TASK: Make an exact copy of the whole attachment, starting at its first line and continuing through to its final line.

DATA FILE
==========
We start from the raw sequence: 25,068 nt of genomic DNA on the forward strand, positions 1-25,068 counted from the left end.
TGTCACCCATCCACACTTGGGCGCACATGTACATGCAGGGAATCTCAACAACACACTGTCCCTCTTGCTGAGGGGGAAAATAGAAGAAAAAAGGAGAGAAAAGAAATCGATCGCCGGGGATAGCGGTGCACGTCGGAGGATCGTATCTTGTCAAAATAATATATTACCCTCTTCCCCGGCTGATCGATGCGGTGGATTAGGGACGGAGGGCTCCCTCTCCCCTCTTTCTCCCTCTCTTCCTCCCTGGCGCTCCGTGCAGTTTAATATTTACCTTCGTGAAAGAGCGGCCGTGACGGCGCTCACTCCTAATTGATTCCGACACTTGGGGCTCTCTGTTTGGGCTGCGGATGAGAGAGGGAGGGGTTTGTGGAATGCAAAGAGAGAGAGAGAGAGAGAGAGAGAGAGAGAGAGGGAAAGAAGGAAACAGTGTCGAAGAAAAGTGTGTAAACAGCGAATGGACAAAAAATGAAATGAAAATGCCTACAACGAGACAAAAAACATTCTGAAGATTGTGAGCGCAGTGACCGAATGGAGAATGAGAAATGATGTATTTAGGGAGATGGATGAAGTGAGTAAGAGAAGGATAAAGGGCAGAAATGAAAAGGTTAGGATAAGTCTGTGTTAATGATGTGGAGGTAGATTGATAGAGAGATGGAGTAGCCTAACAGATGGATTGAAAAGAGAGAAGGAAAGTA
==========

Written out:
We start from the raw sequence: 25,068 nt of genomic DNA on the forward strand, positions 1-25,068 counted from the left end.
TGTCACCCATCCACACTTGGGCGCACATGTACATGCAGGGAATCTCAACAACACACTGTCCCTCTTGCTGAGGGGGAAAATAGAAGAAAAAAGGAGAGAAAAGAAATCGATCGCCGGGGATAGCGGTGCACGTCGGAGGATCGTATCTTGTCAAAATAATATATTACCCTCTTCCCCGGCTGATCGATGCGGTGGATTAGGGACGGAGGGCTCCCTCTCCCCTCTTTCTCCCTCTCTTCCTCCCTGGCGCTCCGTGCAGTTTAATATTTACCTTCGTGAAAGAGCGGCCGTGACGGCGCTCACTCCTAATTGATTCCGACACTTGGGGCTCTCTGTTTGGGCTGCGGATGAGAGAGGGAGGGGTTTGTGGAATGCAAAGAGAGAGAGAGAGAGAGAGAGAGAGAGAGAGAGGGAAAGAAGGAAACAGTGTCGAAGAAAAGTGTGTAAACAGCGAATGGACAAAAAATGAAATGAAAATGCCTACAACGAGACAAAAAACATTCTGAAGATTGTGAGCGCAGTGACCGAATGGAGAATGAGAAATGATGTATTTAGGGAGATGGATGAAGTGAGTAAGAGAAGGATAAAGGGCAGAAATGAAAAGGTTAGGATAAGTCTGTGTTAATGATGTGGAGGTAGATTGATAGAGAGATGGAGTAGCCTAACAGATGGATTGAAAAGAGAGAAGGAAAGTA